They looked at how seafarers use mobile phones and other digitally-enabled devices in their daily lives during long periods at sea, and the opportunities and risks that such usage introduces.
The study, titled ‘Navigating Everyday Connectivities at Sea’, resulted from cooperation of the international maritime charity Sailors’ Society, which helps seafarers and their families with welfare and practical support, and Inmarsat working with researchers from Royal Holloway, University of London.
The results revealed the fundamental importance of reliable connectivity and the impact it has on mental wellbeing, operational efficiency and safety, as well as its critical role in attracting new talent to the industry.
- The report showed that even limited access to Wi-Fi onboard ships helped reduce some of the emotional stresses that come with separation from families.
- However, the research also highlighted that where there were weekly limits of connectivity, this forced seafarers to ration their allowance to certain periods or to prioritise contact with friends. Restricting usage also meant that domestic issues could not be resolved immediately, adding to personal anxiety.
- The ability to connect with family on a regular basis was also understood to ease transition into home life when returning from long periods at sea. In particular, being in frequent contact allowed people to keep up to date with everyday activities, minimising the feeling that they were missing out on home life.
One of the historic arguments from ship owners for not providing onboard connectivity is that it disrupts work and rest patterns. However, this latest research shows that in fact it is not having reliable internet that has an impact. It found that if the only method of staying in touch is using personal mobile phones, seafarers connect when the ship is within mobile signal range, regardless of the time of day or whether they or not are working.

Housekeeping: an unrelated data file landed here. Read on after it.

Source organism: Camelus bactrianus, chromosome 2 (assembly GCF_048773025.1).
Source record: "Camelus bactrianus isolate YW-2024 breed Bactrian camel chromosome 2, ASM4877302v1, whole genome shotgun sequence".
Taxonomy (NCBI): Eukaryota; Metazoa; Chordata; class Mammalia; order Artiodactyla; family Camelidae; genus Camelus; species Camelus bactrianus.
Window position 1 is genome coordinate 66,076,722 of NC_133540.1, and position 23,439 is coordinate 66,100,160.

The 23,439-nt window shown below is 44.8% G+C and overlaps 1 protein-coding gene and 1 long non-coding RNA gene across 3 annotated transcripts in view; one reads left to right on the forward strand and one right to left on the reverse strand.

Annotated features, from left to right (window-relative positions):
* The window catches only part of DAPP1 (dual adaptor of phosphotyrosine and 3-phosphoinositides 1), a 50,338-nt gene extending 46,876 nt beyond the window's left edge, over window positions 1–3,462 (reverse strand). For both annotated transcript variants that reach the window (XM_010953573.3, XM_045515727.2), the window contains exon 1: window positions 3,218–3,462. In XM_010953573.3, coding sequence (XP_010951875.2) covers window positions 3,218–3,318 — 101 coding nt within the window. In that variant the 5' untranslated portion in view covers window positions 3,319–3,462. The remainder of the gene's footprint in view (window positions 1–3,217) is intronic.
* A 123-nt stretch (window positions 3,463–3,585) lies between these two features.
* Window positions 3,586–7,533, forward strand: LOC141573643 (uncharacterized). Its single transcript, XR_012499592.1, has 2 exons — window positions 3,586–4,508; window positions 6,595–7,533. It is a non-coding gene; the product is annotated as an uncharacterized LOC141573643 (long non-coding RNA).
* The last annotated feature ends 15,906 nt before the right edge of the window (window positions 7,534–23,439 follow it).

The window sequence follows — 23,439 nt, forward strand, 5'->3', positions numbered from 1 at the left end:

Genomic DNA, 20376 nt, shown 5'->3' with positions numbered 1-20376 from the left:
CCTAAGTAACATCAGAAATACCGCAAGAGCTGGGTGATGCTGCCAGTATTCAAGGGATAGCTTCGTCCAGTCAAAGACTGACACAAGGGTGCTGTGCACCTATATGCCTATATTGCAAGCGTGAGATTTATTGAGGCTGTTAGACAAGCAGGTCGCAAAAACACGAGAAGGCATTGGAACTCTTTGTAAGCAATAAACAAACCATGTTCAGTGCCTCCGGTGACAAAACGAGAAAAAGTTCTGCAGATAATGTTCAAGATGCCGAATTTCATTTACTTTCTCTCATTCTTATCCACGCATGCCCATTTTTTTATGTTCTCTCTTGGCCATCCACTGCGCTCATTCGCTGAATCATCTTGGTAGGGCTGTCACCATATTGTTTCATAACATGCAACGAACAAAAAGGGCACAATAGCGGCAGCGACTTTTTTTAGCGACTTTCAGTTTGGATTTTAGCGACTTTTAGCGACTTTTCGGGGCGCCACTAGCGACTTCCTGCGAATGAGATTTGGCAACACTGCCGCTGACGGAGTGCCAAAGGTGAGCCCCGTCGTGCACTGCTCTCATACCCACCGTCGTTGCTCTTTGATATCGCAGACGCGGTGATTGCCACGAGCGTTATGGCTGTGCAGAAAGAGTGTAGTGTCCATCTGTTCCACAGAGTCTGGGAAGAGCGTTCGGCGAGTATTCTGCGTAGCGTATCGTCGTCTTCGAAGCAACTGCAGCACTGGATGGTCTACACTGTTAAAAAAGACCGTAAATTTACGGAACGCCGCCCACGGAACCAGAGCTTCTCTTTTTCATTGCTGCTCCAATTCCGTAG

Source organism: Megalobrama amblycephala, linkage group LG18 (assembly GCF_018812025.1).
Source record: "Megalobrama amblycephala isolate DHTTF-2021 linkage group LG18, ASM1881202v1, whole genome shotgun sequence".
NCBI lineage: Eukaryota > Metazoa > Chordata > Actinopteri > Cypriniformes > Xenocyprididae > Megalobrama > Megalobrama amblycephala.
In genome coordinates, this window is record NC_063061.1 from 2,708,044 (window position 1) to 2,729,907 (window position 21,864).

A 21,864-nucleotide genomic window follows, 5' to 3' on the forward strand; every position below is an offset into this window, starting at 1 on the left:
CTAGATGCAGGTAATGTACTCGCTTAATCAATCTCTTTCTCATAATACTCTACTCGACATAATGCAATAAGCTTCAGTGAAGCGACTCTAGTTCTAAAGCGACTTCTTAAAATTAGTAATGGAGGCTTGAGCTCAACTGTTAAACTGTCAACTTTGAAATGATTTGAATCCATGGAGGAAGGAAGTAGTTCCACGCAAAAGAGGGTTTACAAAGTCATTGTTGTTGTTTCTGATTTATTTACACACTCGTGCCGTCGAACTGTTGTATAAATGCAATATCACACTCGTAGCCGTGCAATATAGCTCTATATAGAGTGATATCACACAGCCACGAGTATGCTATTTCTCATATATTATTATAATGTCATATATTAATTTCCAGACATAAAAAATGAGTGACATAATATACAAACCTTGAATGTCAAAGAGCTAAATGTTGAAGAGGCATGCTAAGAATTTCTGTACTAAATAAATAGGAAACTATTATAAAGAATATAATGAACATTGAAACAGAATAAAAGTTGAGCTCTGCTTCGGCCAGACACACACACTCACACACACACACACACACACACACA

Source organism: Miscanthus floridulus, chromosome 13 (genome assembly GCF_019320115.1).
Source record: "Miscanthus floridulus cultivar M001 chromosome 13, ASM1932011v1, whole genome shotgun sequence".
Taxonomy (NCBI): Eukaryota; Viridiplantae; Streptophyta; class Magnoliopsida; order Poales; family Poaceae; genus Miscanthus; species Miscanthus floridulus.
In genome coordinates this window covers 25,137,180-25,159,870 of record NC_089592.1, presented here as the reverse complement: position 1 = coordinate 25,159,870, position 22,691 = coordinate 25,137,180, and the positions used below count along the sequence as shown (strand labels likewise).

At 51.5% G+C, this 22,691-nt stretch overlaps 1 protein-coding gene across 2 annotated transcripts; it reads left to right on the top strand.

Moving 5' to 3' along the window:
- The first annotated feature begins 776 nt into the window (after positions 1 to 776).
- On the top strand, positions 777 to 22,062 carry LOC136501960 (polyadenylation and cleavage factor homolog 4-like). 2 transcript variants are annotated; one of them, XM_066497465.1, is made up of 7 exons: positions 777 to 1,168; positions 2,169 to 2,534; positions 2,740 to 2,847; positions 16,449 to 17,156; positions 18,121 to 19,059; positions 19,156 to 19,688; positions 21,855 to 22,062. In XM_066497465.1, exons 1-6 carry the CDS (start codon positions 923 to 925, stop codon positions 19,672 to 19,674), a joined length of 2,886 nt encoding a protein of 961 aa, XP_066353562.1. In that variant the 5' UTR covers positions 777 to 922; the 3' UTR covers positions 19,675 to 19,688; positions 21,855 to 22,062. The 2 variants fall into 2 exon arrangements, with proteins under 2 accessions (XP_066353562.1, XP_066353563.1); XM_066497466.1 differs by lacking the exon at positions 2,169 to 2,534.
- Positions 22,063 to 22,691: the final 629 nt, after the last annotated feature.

- One of the report’s key findings was that connectivity is becoming a significant factor in recruitment, particularly for those entering the industry. Young people who have grown up taking connectivity so granted consider the ability to get online a significant deciding factor for a career at sea.
Dr Rikke Bjerg Jenson, one of the study’s principal researchers from Royal Holloway, University of London, said:
Digital connectivity at sea has been one of the major talking points of the decade in the maritime industry, which has been slow to adopt technology enabling improvements in connectivity across the world’s commercial fleet. While several studies have used surveys to try to establish the rate of these improvements and their wide-ranging implications, none to our knowledge has taken observations of crew behaviour and conversations with seafarers as their starting point.
Sailors’ Society CEO Stuart Rivers said:
This study offers valuable insights into the huge impact that connectivity can have on seafarers’ wellbeing, which is of vast importance to the maritime industry. We all have a duty of care to those who are the foundation of our businesses – and with mental health playing a key role in their decision-making abilities, if we neglect that duty the consequences can be deadly and costly.
Drew Brandy, Senior Vice President, Maritime Market Strategy at Inmarsat, said:
With 1.65 million seafarers employed at sea and an industry which is responsible for carrying 90% of total global trade, improving operational efficiency, impacted by crew welfare, is of global economic concern. In terms of future sustainability, the industry needs to consider the significant expectations of the next wave of talent into the industry who will see online access as a major factor in their career decisions.
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